A New Jet-Stirred Apparatus for Turbulent Premixed Flame and Chemical Kinetics Experiments

Paul D. Ronney, University of Southern California
August 16, 2016, 3:00 - 4:00pm, EBUII 479

ABSTRACT:

A new jet-stirred chamber (JSC) design incorporating multiple impinging turbulent jets is proposed as an apparatus for the study of turbulent premixed flames. ANSYS-FLUENT computations employing the RANS - Reynolds Stress Model were used to simulate the flows and identify an optimal configuration of jets and outlet ports providing the most nearly ideal flow, i.e. homogeneous and isotropic with large turbulence intensity compared to the mean velocity. Results showed that a configuration of 8 jets, each surrounded by a concentric annular outlet, at the corners of an imaginary cube circumscribed by a spherical chamber produced by far the most nearly optimal flow characteristics. The performance of this configuration, called Concentric Inlet And Outlet (CIAO), was also compared quantitatively to two popular fan-stirred chamber (FSC) designs and CIAO JSC was found to provide far more nearly ideal flow.

A comparison of simulated turbulent premixed flames at high Damköhler numbers (Da, ratio of chemical reaction rate to turbulent strain rate) in CIAO and an FSC showed that CIAO enabled far more nearly spherical expanding flames with nearly the same inferred turbulent burning velocity regardless of the value of the mean progress variable used to define the flame location, whereas in the FSC there was considerable variation depending on the definition. Computations also showed that the CIAO configuration provides more nearly homogeneous mixing of reactants and products at low Da and consequently can be used for chemical kinetics experiments (so-called “well-stirred reactors”) resulting in more accurate kinetic data than currently popular designs.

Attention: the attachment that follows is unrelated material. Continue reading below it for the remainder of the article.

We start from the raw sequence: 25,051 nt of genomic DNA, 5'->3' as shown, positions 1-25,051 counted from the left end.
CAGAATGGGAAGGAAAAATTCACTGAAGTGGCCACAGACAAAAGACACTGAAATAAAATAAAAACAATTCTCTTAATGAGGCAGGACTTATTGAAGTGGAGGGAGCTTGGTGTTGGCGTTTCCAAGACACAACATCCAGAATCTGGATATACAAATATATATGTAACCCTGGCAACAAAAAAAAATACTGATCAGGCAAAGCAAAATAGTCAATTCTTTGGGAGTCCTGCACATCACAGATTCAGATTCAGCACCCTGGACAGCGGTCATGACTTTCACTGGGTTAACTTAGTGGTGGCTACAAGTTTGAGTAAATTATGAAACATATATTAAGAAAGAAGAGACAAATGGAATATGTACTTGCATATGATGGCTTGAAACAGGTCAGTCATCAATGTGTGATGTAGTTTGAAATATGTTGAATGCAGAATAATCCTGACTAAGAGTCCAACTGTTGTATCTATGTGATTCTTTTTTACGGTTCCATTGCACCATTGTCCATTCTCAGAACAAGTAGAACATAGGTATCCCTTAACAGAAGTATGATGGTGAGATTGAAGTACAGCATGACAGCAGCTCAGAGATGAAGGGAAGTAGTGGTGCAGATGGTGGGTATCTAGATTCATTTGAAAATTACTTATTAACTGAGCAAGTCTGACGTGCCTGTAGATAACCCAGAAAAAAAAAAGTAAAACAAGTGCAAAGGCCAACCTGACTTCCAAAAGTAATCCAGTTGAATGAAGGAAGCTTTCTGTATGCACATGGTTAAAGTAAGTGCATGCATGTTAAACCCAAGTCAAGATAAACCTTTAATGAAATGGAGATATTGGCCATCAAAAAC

BIO:

Paul D. Ronney is a Professor in the Department of Aerospace and Mechanical Engineering at the University of Southern California in Los Angeles, CA. Prof. Ronney received a Bachelor of Science degree in Mechanical Engineering from the University of California, Berkeley, a Master of Science degree in Aeronautics from the California Institute of Technology, and a Doctor of Science degree in Aeronautics and Astronautics from the Massachusetts Institute of Technology. He held postdoctoral appointments at the NASA-Glenn Research Center and the Laboratory for Computational Physics at the U. S. Naval Research Laboratory and a position as Assistant Professor in the Department of Mechanical and Aerospace Engineering at Princeton University before assuming his current position at USC.  Prof. Ronney was the Payload Specialist Astronaut (Alternate) for Space Shuttle mission MSL-1 (STS-83, April 4 - 8, 1997) and the reflight of this mission (STS-94, July 1 - 16, 1997).

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